Customer_segmentation

Is there a price for every risk?

In insurance, growing the top line profitably involves an interplay between pricing and risk selection. In this article, Ed Pulkstenis describes the role that pricing plays in carriers’ decisions to accept or decline business and the importance of balancing pricing with other dynamics in the system to help brokers be as efficient as possible.

Why do carriers decline so much business? Isn’t there a price for every risk? Brokers want to be as efficient as possible and carriers want to grow. Why then are there so many declinations in the placement process? In this article, Ed Pulkstenis explores the role of price – and its limitations – in carriers being able to say “yes” to more business.

By Ed Pulkstenis

His frustration mounted as the broker sitting across from me shared his vision for his organization.

“One of our biggest challenges is keeping track of hundreds of carriers,” he said emphatically. “We would love to consolidate but we can’t because carrier appetites are so narrow. Why do carriers decline so much business? Isn’t there a price for every risk?”

This is a question that I [Ed Pulkstenis] hear a lot and, as an actuary and underwriter, I’ve always felt it’s an important one to wrestle with. Is there a price for every risk?

Theoretically, the answer is yes. Every risk has a unique set of risk attributes that interact to create an expected loss cost which, loaded for company expenses and profit, results in a price. A company that charges an accurate price should, over the long term, achieve its target profit margin. Conceptually then, there is no rational reason why a company would choose to decline business when it could instead grow the top line and achieve its target return. In that sense, the broker is correct: it makes no sense for carriers to decline so much business.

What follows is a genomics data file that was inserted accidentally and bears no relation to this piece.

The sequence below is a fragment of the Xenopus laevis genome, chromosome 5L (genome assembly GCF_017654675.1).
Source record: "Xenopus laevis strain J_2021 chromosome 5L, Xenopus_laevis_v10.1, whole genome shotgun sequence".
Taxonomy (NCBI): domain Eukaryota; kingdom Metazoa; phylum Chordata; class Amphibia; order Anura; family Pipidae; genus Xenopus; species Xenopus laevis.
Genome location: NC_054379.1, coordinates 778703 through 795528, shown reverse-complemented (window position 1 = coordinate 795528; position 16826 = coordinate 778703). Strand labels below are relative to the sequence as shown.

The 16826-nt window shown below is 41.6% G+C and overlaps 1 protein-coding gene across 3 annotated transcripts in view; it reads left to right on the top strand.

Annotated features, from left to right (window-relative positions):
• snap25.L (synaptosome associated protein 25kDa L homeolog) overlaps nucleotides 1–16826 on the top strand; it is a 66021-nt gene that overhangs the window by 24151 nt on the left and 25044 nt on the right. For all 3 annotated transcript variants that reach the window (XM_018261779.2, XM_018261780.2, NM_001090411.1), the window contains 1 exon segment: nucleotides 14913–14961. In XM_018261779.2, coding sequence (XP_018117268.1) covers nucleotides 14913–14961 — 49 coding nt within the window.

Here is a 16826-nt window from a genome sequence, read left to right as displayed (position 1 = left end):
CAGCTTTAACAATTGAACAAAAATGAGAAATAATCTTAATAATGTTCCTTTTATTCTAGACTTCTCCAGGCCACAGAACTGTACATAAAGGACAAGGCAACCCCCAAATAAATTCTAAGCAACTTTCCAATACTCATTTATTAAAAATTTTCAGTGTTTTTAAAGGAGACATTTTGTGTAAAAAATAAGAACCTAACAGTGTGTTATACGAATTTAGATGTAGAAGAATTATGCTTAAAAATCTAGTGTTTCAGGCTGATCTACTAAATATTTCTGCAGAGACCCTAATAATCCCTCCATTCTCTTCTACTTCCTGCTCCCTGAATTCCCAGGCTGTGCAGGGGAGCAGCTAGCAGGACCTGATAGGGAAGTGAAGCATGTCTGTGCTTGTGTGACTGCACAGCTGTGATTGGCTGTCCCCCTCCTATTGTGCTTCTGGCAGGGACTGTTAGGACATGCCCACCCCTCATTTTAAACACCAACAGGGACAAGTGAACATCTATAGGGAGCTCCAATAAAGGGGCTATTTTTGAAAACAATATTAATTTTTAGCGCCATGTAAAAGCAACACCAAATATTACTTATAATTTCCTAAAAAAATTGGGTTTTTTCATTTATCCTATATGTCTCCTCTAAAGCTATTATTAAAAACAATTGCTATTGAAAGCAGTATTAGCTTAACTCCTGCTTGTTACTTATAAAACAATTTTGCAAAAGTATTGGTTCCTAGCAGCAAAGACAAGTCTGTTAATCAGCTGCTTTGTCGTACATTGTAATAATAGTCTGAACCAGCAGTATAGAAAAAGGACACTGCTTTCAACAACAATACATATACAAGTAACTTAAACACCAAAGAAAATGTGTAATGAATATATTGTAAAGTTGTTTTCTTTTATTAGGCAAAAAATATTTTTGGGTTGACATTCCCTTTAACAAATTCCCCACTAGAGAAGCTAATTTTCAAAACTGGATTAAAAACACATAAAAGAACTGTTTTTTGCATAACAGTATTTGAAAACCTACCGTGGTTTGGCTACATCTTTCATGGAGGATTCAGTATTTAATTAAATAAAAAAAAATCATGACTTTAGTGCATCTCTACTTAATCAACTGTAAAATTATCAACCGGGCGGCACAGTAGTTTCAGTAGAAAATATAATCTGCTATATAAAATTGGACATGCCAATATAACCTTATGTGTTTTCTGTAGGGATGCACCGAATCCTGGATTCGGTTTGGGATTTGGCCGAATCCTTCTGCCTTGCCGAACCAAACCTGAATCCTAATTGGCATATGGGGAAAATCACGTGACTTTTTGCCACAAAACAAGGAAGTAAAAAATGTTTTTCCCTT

But as is often the case in the insurance business, theory and reality don’t necessarily align as other factors in play interfere with this seemingly straightforward expectation.

We often don’t know what the “right price” is.

Actuarial pricing models sift through vast amounts of data to identify the pricing adjustments indicated for various risk characteristics.

The less homogenous the business, the more data is needed. Personal lines and smaller, more commoditized commercial lines business are made up of largely homogeneous risks for which data is readily available, so reasonably accurate prices can be calculated for almost all risks. But as commercial lines business gets progressively larger, more complex, and more heterogeneous, the data associated with individual risk factors gets thinner and the pricing gets more difficult.

In the excess and surplus lines space, many risks present higher hazard risk characteristics for which most companies don’t have sufficient data to be confident of pricing. For some exceptionally unique risks, there may not even be enough data available in the industry to develop accurate pricing differentials across widely disparate risk characteristics.